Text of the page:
The holiday shopping season begins in earnest on Black Friday—and stretches into 2018 with post-Christmas sales. If you’re not careful, this five-week period of holiday cheer can wreck your finances.
Americans accrued an average of $1,003 of holiday debt in 2016, up from $986 in 2015, according to a national survey by MagnifyMoney. And nearly two-thirds of survey respondents said their debt was unexpected; they had not budgeted to take on the extra financial burden.
That doesn’t have to be you this year. While 78.5% of Americans plan to spend the same amount or more money this holiday season, you don’t have to be saddled with expensive debt in the new year, says credit expert Gerri Detweiler, education director for Nav.
Follow these five steps to dodge the holiday debt bullet this season:
1. Make a plan ahead of time
While it’s tempting to spend now and worry later, that’s a surefire way to rack up debt. Instead, make a list now—and check it more than twice.
“Deciding you’re not going to worry about the details until after the holidays can lead to making some not-quite-so-good decisions,” says Detweiler. “The ‘I’ll figure it out later’ mentality—you don’t read the fine print, you don’t keep track of what you spend—is trouble. Then, when later comes, you wish you’d thought about it earlier.”
Start by making a list of all the gifts you need to buy so you’re not blindsided by an unexpected addition later in the season. The list will also help you curb impulse buying. Try to set a realistic budget for your spending. (See also: How To Make a Budget)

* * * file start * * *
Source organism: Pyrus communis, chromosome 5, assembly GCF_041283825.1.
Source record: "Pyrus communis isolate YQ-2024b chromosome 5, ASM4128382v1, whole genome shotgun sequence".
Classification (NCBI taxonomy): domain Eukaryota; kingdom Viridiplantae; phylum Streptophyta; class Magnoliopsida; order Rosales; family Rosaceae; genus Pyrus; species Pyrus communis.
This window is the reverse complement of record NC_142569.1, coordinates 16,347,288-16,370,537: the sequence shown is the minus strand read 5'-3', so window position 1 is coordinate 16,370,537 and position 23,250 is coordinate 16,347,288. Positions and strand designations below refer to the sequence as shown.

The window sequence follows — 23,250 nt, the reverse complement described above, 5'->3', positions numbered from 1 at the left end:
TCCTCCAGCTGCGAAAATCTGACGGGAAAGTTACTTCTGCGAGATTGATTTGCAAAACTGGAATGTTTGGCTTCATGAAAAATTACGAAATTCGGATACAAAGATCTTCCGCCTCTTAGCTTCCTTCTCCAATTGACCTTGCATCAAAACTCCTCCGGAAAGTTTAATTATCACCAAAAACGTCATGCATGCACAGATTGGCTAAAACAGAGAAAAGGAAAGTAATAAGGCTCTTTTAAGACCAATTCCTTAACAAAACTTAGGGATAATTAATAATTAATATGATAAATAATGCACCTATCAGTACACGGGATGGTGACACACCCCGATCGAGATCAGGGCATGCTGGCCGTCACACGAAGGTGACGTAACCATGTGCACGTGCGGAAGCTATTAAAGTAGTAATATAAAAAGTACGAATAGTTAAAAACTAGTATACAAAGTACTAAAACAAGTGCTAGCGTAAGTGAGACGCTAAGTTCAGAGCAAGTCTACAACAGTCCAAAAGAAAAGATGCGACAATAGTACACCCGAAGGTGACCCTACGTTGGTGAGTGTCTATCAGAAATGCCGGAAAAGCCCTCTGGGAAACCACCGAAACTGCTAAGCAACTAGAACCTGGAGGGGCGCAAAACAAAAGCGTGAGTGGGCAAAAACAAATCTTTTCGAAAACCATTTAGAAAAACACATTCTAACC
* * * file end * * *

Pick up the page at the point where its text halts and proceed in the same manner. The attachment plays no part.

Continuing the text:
Sometimes last-minute presents are inevitable, though, like when you receive an unexpected gift and feel obligated to reciprocate. “Try at the beginning to think through your list, and maybe even stock up on a few extra generic gifts that you’d feel comfortable giving in a pinch. Store gift card minimums are usually $25, but if you think about it in advance, you can buy $15 ones online,” adds Detweiler. (See also: How to Save on Black Friday and Cyber Monday)
2. Keep holiday spending on one or two credit cards
When you spread your spending out over multiple cards, it can be easy to lose track of the total amount you’re spending—or to forget you charged something to a particular card altogether.
“When the bills come after the holidays, you can end up with a very expensive holiday hangover. Instead, stick to one, maybe two, cards to keep track of your balances,” Detweiler says. “If you have a partner and you don’t want them to see what you’ve bought, coordinate which cards you each will use.”
And if you know you will have to carry a balance, figure out which card in your wallet will offer the cheapest rate and best terms to pay it off quickly. (See also: Best Credit Cards for You)
3. Shop for a new credit card
Before the holidays might be the perfect time to shop around for a new credit card, adds Detweiler. “You could look for something with a really low-interest rate, 0% financing or balance transfer, or a new card with a great sign-up bonus,” she says. (See also: Balance Transfer Credit Cards)